Some time ago the courts decided that no one has a right to privacy when they are on the streets or in public places. Initially, this applied, in part, to the many surveillance cameras installed by banks and stores and apartment buildings. Then the development of digital cameras made surveillance video available to watchers in real time and it made it simple to transfer the images between widely separated computers. Then computer geeks developed face-recognition software and programs that detected “anomalous behavior.” All of these were great crime-fighting tools, at least according to the police who sing the non-specific praises of the cameras as deterrents and crime-solving aids.
With this doorway open, since 9-11 the Department of Homeland Security has been making grants to cities to fund the installation of security cameras targeting public places. These cameras supplement the already existing security cameras installed by banks, stores, and office buildings. Madison, Wisconsin—a bastion of Mid-Western liberalism–is putting in 32 cameras; Chicago and Baltimore—hotbeds of urban crime which actually don’t give a rip about Islamic terrorism—are installing thousands of cameras and are linking them to the existing systems of private cameras. The most elaborate system is that of the Lower Manhattan Security Initiative: by 2010, 3,000 cameras will be in place throughout Wall Street and the World Trade Center area. In addition, the system includes license plate readers connected to computers that cross reference the numbers of suspect vehicles and which share images with the Department of Homeland Security and the EffaBeeEye.
Now there is a new layer of observation: police, government, and private drones. The police are hot to use drones. In the 1980s the Supreme Court held that the police don’t need a warrant to observe private property from public airspace. [NB: What is “public airspace”? So far as I can tell, anything at a height of 500 feet or above is clearly public airspace; anything 83 feet or below is private airspace; and what is in-between is a little murky. Are you allowed to shoot drones under 83 feet like skeet?] Drones can be fitted with high-resolution cameras, infra-red sensors, license plate-readers, and directional microphones. They are quieter and smaller than helicopters, reducing the chance that people will know that they are being observed without a warrant. If you keep your shades pulled down, can they “assume” you’re running a grow house?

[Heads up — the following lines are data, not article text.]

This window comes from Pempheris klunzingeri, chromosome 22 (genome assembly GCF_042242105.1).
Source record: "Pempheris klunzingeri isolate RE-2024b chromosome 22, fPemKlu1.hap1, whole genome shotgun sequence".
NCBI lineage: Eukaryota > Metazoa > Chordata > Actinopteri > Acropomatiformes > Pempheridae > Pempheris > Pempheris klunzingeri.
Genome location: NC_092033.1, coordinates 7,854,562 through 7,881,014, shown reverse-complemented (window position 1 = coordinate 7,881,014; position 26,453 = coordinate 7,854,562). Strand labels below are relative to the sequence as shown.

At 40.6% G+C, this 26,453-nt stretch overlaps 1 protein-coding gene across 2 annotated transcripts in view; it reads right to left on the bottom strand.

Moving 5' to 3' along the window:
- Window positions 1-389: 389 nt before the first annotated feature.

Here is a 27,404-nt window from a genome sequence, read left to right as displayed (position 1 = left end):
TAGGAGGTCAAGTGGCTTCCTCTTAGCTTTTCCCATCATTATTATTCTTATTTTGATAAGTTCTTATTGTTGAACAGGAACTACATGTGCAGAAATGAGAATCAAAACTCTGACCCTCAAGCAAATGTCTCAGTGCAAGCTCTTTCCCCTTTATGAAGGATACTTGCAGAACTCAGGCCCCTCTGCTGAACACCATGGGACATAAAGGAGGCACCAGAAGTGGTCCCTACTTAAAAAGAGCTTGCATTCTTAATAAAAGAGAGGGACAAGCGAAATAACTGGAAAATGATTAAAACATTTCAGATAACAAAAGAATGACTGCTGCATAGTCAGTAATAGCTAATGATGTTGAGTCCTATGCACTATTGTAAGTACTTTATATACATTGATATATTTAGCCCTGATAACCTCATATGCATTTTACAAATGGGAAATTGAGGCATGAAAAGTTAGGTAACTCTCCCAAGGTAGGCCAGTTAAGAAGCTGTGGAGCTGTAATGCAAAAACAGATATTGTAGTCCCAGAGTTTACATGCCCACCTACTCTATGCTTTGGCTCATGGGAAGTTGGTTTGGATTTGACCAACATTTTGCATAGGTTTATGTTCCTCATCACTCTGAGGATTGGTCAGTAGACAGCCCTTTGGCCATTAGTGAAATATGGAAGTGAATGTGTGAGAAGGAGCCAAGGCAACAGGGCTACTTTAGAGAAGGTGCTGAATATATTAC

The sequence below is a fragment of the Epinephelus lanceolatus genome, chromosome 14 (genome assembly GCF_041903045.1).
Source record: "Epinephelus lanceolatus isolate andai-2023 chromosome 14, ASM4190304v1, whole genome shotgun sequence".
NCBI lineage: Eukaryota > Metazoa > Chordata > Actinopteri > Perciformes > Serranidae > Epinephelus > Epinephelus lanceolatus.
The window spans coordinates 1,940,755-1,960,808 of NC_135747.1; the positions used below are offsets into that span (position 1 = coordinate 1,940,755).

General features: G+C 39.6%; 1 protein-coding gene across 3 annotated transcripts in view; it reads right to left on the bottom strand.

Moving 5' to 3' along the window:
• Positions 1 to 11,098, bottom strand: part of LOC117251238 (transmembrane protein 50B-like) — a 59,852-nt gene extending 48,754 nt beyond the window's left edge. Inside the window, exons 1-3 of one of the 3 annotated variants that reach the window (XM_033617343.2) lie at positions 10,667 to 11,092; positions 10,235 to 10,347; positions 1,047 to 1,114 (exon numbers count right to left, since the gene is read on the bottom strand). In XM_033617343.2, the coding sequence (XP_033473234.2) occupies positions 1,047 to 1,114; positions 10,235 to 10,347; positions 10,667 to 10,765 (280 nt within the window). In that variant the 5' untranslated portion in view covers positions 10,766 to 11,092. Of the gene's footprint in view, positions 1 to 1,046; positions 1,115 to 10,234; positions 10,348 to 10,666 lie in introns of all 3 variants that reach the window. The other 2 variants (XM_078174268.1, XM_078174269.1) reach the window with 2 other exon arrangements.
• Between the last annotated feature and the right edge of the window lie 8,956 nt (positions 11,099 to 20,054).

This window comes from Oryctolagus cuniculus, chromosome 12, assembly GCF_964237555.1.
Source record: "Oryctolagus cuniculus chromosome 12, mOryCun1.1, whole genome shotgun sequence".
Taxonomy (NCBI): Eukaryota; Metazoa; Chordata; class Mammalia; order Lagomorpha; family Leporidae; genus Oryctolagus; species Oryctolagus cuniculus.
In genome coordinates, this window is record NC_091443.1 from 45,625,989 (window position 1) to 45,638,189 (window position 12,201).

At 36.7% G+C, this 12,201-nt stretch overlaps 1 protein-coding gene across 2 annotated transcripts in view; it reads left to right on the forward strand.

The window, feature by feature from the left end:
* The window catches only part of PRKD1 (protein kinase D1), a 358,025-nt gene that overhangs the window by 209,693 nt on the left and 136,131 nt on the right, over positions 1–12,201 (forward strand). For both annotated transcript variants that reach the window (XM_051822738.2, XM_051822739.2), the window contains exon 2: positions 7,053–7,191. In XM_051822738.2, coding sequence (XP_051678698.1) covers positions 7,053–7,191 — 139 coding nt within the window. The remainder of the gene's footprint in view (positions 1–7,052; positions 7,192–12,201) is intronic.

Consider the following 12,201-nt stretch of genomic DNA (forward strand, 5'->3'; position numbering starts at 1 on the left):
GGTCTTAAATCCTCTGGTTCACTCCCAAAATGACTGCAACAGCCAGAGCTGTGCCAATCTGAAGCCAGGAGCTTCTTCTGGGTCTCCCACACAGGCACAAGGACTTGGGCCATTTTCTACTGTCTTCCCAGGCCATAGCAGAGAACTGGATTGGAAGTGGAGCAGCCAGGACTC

Are there problems with this program? In the eyes of individual rights advocates on the left and right, the answer is definitely yes. While government agencies will watch millions of people in public places in hopes of catching a few terrorists before an attack, it is more likely that they only will be able to figure out what happened after the attack. Will people just become habituated to being watched in public places? In a generation, will they accept the possibility of being watched in semi-public places? What happens when surveillance images leak from the government agency to the public sphere? See: http://www.youtube.com/watch?v=8zYRYh6cQ2g The clip is fun to watch, except that it is a public traffic camera with the film leaked to provide private entertainment. What if a mini-drone lands on your bathroom window sill one morning and catches you in the shower? Some Peeping Tom at home or cops finding a fun use for the technology paid for by the DEA or property seizures from teen-age druggies driving their Dad’s BMW? In the eyes of most Americans, however, more surveillance cameras are just fine. (“The drone over your backyard,” The Week, 15 June 2012, p. 11.)